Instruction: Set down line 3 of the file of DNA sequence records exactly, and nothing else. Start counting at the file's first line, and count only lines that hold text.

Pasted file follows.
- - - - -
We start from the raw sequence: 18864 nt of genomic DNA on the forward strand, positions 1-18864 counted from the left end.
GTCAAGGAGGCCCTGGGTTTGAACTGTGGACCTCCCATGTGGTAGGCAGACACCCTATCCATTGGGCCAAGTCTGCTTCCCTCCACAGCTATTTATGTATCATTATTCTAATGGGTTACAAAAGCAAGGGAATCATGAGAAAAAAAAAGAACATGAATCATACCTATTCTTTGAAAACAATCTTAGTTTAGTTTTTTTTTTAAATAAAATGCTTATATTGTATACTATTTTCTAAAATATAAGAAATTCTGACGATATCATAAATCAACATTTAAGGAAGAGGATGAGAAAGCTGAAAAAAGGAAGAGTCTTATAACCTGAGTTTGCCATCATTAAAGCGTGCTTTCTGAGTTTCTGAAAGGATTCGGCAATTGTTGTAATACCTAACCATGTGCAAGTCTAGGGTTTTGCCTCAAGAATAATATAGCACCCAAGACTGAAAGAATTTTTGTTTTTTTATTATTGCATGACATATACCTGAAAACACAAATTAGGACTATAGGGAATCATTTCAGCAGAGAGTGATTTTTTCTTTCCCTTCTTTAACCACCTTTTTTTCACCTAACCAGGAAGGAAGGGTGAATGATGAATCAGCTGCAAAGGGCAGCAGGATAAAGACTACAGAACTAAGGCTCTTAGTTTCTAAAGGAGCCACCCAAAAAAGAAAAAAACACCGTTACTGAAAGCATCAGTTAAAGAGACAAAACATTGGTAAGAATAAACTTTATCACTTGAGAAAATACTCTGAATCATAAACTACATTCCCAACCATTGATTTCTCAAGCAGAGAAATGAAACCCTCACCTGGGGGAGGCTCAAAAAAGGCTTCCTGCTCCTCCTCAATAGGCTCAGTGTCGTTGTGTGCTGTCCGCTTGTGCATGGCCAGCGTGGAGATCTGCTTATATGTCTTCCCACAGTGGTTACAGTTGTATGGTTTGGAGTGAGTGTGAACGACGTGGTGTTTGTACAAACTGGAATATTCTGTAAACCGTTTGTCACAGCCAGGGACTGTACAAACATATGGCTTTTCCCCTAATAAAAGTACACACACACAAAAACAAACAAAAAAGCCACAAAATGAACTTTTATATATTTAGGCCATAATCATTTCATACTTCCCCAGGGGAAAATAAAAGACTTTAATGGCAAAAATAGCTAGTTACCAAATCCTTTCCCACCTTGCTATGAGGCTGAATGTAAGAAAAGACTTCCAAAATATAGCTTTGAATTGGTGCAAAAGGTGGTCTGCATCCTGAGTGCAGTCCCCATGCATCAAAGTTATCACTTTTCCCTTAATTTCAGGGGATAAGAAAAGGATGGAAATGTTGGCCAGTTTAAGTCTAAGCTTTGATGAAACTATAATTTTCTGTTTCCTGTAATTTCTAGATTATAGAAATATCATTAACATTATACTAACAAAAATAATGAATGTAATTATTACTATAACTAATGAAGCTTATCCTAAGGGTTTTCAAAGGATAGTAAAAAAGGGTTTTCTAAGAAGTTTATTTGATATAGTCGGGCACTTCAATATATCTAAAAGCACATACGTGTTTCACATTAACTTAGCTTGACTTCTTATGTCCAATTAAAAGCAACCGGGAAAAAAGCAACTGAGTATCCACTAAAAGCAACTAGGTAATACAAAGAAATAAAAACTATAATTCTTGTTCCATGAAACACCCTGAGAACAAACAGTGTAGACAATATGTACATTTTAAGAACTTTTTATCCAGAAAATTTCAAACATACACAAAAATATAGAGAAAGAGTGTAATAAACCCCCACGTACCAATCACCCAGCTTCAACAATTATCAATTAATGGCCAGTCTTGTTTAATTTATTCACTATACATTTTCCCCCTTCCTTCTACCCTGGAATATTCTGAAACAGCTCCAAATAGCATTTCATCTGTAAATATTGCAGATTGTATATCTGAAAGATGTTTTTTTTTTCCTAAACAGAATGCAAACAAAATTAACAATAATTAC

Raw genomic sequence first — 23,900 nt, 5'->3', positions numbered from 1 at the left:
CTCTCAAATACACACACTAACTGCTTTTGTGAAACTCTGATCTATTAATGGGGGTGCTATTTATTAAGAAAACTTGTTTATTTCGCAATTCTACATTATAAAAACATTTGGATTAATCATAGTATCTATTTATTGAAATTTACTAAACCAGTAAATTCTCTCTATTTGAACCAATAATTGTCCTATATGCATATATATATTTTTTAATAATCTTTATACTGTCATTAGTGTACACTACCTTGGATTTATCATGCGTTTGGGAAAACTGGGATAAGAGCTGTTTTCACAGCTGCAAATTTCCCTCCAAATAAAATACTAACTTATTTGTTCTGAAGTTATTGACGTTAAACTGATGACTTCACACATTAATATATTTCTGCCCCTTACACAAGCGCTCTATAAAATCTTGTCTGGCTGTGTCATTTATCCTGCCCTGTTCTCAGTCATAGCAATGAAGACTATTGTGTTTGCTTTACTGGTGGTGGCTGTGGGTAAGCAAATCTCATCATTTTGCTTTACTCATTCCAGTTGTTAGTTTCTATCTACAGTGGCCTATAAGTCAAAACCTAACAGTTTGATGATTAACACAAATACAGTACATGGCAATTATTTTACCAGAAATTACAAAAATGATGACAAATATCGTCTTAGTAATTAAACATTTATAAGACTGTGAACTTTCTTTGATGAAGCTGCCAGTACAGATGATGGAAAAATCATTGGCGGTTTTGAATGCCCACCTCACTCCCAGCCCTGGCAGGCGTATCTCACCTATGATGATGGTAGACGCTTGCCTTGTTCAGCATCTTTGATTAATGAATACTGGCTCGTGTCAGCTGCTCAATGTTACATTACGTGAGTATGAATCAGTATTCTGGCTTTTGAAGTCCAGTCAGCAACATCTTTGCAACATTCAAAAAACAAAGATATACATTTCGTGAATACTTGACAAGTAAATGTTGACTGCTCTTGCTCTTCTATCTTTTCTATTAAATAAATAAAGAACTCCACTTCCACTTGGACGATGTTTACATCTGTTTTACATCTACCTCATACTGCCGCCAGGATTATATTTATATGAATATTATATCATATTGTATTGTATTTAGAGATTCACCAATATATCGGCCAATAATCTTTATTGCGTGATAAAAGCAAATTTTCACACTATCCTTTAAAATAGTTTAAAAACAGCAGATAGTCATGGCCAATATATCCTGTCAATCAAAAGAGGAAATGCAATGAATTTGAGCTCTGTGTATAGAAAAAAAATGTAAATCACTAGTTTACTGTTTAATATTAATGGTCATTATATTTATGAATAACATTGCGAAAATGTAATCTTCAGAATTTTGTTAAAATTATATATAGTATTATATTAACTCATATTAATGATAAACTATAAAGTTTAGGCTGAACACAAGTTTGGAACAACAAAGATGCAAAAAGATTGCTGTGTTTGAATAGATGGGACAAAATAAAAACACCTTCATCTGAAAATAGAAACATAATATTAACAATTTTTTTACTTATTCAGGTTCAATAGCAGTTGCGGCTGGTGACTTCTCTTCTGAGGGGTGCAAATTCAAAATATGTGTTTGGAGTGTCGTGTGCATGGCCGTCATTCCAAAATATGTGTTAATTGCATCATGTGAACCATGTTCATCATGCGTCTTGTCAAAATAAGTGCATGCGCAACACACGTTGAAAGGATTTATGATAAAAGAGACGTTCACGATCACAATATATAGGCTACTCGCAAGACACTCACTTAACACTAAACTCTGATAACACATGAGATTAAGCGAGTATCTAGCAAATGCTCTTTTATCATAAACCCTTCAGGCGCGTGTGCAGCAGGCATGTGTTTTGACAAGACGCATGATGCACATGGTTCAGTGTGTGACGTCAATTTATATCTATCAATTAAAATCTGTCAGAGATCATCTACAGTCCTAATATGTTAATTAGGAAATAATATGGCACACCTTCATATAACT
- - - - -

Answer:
Raw genomic sequence first — 23,900 nt, 5'->3', positions numbered from 1 at the left: